European launch provider Arianespace is only able to offer the Samara Space Center-built Soyuz 2-1a rocket for launches from French Guiana and not the more powerful 2-1b version owing to launch complex infrastructure issues.
From the new 400 million Euro ($553.4 million) European Space Agency/CNES Soyuz launch complex near the town of Sinnamary in French Guiana the 2-1a can put 2,700kg (5,940lb) into geostationary transfer orbit and the 2-1b, 3,600kg.
The 2-1b achieves this with the new RD-124 third stage engine that uses kerosene that has a low tar level, which would require new infrastructure.
"For the 2-1b it would take two years (to install the infrastructure) from a decision, which I think will come soon. We could still launch 2-1b from 2009," says European Space Agency Soyuz programme manager Harald Arend.
However the new infrastructure for the 2-1b will require monies in addition to the existing 400 million Euro cost.
The 2-1b's use of a different kerosene to the 2-1a the launch complex requires additional propellant handling equipment, such as storage tanks and pipes. There is also a need with the RD-124 for more helium handling capacity.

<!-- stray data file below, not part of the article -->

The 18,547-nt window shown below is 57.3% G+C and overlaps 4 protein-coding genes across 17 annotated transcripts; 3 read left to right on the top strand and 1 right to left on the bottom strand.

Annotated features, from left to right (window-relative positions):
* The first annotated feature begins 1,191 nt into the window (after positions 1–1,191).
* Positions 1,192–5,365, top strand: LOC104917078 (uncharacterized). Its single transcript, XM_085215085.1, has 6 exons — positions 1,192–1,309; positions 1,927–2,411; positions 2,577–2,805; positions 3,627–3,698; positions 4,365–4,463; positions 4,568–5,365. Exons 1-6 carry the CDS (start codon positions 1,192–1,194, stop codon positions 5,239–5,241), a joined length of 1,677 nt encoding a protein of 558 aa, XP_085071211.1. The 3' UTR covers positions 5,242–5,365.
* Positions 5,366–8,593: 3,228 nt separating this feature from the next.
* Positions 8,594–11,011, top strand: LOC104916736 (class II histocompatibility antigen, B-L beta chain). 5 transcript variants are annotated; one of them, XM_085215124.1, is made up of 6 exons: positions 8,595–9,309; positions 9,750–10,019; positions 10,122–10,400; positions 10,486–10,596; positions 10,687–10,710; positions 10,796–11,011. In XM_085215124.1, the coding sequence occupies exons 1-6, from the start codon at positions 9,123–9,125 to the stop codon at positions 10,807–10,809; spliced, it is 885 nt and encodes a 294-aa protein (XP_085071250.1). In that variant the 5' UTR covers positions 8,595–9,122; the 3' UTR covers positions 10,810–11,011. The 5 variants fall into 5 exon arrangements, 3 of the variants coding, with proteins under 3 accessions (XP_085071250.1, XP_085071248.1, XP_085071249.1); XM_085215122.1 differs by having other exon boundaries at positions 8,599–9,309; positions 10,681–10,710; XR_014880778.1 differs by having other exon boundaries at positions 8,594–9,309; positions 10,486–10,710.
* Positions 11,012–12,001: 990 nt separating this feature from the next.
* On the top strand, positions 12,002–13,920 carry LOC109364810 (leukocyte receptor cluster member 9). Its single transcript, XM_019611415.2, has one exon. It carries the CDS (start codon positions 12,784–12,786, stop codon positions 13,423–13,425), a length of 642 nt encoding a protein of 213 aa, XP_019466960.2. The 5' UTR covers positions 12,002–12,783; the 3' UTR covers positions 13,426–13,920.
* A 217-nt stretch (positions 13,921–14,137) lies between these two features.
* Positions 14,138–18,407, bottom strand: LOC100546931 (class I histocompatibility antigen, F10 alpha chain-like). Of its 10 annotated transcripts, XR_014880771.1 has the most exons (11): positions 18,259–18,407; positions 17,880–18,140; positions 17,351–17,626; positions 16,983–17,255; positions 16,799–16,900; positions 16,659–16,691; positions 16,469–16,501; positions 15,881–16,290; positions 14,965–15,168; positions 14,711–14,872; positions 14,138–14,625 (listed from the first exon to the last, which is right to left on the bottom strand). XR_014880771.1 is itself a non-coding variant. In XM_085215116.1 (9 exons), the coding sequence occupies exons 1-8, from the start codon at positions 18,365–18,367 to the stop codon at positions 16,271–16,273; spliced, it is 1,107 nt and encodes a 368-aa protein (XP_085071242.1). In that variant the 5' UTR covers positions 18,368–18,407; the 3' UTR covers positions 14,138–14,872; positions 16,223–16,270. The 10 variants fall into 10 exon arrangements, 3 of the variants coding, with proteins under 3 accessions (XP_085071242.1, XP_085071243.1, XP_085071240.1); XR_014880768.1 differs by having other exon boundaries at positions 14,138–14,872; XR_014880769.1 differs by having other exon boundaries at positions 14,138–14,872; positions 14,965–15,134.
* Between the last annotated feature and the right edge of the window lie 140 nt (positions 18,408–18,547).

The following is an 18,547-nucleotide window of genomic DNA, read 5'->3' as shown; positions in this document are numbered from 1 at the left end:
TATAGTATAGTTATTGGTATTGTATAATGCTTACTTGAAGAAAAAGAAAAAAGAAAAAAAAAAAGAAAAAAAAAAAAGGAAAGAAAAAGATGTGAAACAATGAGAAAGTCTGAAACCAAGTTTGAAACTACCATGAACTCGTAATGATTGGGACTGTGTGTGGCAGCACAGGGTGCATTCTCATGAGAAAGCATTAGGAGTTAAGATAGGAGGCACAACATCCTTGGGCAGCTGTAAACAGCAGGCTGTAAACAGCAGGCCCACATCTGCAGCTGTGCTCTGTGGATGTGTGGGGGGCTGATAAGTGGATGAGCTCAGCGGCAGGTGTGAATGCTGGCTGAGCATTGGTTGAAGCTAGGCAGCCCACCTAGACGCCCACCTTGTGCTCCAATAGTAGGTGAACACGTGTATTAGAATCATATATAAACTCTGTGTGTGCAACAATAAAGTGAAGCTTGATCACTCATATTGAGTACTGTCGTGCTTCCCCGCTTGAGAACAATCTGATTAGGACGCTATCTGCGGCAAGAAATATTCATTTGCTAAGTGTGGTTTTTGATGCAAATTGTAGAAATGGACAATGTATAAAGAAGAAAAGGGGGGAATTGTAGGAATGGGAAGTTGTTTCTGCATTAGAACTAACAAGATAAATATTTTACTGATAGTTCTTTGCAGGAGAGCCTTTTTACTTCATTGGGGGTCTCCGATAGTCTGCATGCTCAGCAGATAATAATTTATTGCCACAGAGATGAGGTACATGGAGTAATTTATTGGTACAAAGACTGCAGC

The 2-1a has the RD-110 third stage engine and it uses a higher tar content kerosene for that stage and the first and second stage engines. The 2-1b also uses this higher tar kerosene for its first and second stage engines.
The introduction of Soyuz at French Guiana had been hailed by ESA and Arianespace as a major addition to the family of European launchers. This includes the Ariane 5 launched from the Kourou launch site.
Soyuz 2-1b can be launched from Russia but the equitorial location of the Sinnamary site provides improved payload capability.
Sinnamary will host two Soyuz launchers at any one time, with two being transported at the same time from Russia to the South American location for economic reasons. Having a second launcher will also provide back-up if the designated rocket has a problem.